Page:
An Ancient Symbiosis

There is a symbiotic relationship between springtails and a bacteria known as streptomyces, which is fascinating and scientifically documented. It is related to that lovely scent of earth after it rains, known as petrichor. When the bacteria are dying, they create spores to populate the next generation and they need springtails to spread the spores so they emit the scent to attract springtails. Springtails come for the feast of dying bacteria and leave with spores in their belly and on their skins, spreading them around to new locations. This relationship seems similar to those formed by plants and pollinators, but it is far more ancient. We just did not discover it earlier because it is happening mostly underground, the bacteria are invisible, and springtails are so tiny. More info on this 500 MILLION year old relationship here.

We are not making up these wild stories, just trying to simulate and experience them in our VR experience, Belonging to Soil. In it, you are a springtail, doing your important work of contributing to the soil ecosystem. Eating streptomyces bacteria and spreading their spores is one of the things you will get to do in our VR project. This is a walk through of the chamber of bacteria that are sporulating.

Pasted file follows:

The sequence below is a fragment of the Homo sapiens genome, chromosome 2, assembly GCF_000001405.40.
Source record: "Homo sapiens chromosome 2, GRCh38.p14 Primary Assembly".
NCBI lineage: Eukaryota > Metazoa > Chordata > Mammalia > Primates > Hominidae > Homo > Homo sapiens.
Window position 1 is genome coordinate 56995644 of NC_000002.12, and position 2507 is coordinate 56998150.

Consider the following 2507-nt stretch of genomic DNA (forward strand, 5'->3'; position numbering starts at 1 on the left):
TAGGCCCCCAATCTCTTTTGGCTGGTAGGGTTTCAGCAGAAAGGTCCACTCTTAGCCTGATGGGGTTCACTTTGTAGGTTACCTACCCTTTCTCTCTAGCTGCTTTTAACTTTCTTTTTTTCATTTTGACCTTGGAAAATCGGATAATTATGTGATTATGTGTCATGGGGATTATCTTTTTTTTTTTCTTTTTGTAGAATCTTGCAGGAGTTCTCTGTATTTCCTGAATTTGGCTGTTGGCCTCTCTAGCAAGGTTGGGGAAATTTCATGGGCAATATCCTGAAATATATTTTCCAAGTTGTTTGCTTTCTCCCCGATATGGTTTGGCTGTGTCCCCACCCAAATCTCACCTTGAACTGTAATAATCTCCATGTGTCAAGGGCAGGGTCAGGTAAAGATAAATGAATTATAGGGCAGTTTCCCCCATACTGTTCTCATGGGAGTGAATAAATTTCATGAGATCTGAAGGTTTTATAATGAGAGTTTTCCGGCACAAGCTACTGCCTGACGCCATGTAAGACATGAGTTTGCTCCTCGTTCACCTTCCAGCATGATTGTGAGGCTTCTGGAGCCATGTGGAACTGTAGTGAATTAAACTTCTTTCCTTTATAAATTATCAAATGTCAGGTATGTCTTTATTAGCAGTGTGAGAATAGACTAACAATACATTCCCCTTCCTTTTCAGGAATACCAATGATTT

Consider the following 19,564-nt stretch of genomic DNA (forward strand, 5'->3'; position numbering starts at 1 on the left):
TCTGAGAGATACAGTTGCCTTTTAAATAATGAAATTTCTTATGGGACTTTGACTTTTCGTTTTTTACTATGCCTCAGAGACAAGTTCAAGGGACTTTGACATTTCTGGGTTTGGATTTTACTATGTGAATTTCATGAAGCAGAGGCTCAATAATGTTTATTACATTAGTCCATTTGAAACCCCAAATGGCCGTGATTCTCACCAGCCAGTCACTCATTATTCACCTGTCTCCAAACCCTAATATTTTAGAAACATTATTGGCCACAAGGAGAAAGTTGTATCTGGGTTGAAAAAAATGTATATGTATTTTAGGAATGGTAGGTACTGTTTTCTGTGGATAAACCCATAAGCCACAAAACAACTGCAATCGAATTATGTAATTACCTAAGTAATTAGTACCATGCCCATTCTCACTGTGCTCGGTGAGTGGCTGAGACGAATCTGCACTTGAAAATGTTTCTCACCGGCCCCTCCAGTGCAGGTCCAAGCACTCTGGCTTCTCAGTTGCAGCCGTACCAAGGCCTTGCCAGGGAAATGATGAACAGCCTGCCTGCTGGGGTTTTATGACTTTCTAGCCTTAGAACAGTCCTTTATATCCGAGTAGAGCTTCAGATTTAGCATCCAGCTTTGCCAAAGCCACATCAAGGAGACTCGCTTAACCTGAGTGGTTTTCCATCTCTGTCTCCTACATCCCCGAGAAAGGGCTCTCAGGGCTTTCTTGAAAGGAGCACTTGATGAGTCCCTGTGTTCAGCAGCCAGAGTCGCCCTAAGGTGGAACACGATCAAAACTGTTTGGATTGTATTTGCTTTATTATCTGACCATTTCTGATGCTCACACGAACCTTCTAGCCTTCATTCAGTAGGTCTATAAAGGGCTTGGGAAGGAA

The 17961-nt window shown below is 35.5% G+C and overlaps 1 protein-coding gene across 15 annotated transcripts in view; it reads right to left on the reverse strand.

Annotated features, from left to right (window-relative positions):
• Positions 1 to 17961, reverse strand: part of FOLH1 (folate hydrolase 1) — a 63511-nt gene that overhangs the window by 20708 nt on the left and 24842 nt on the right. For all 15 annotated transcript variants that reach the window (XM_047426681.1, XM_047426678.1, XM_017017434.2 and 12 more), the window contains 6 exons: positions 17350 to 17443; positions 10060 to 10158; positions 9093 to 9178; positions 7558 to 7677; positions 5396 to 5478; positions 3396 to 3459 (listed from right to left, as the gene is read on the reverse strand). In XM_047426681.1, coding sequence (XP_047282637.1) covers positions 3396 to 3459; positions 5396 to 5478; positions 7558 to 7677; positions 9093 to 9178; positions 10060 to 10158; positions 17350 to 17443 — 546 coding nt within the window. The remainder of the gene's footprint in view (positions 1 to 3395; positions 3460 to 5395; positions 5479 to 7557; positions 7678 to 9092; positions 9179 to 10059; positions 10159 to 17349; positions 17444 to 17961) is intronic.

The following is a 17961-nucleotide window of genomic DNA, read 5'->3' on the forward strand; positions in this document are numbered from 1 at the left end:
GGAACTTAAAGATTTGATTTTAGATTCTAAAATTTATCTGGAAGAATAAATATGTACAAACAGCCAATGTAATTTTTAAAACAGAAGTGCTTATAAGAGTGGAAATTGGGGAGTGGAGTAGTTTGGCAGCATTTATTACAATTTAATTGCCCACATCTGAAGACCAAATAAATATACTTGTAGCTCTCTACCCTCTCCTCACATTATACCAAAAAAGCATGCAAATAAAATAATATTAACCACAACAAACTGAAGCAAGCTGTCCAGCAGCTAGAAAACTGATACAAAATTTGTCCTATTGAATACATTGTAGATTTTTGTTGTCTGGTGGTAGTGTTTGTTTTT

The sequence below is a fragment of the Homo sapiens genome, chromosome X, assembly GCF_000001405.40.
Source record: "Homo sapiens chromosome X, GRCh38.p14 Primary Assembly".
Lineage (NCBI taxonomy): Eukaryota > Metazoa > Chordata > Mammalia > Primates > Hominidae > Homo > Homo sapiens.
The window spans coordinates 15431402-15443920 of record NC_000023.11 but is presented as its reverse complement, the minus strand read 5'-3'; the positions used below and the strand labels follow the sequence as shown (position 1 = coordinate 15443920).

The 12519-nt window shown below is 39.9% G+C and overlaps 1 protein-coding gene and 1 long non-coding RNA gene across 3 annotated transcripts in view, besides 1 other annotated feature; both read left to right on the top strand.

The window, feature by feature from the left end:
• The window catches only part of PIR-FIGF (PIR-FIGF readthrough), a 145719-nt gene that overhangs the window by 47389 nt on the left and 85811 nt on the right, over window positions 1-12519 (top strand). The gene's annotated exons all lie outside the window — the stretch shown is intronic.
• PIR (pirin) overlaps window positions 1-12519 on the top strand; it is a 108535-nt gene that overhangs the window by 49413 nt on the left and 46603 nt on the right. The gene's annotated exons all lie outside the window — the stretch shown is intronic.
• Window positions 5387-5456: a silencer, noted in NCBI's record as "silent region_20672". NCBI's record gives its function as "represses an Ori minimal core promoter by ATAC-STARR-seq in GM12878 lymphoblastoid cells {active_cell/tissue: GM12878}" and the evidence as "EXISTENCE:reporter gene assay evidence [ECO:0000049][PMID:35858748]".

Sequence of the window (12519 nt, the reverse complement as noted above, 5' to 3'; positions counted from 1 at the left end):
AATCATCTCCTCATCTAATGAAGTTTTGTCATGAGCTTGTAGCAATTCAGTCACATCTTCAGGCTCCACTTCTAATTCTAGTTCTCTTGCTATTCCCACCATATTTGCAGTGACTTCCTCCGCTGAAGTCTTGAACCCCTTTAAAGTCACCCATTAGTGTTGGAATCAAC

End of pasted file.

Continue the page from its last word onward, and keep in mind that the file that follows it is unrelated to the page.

Mayen McClain has been working on the 3D environments, The programming for the interactions are being created by JT Thrash, Andrew Sanchez, and Shadrick Addy. Will Yuan and Megan Wright are working on characters and animation. Amy Youngs is doing the story and project management. We will soon be adding the custom music and sound effects made by Josh Rodenberg.

Springtails dance for World Soil Day

Today is #worldsoilday and Springtails are being celebrated as they are important to building healthy soil.

I first learned about these tiny arthropods when I saw them in my worm bin. They are not pests; they are part of the community in a healthy worm composting system and in soils around the world. Normally they are very difficult to see, but here they are magnified with a macro lens, so they become more visible. These superheros can walk on water and on the worm tea fertilizer they helped create. Don’t you wish you could experience what they do? This is what we are working on in our Belonging to Soil virtual reality project.

To see professional images of springtails, including a good variety of colors and species, check out this video featuring springtail photographer Andy Murray. Produced for World Soil Day by the Food and Agriculture Organization of the United Nations .

Amazing to learn that springtails colonized land 400 million years ago and worked alongside bacteria and fungi to create the first soils!

Eating Waterbears

Though they are invisible to our human eye, waterbears, (tardigrades) are plentiful in wet zones in and around soil. They eat moss and are sometimes called “moss piglets”. I read in Biology of the Springtails, that some varieties of springtails eat them, so this activity is part of the virtual reality experience for you, as a springtail. You can only eat them when they emerge above the water, and you need to get your mouth near them. Josh Rodenberg, the sound artist who is making the music, is currently working on making a satisfying popping sound for eating waterbears.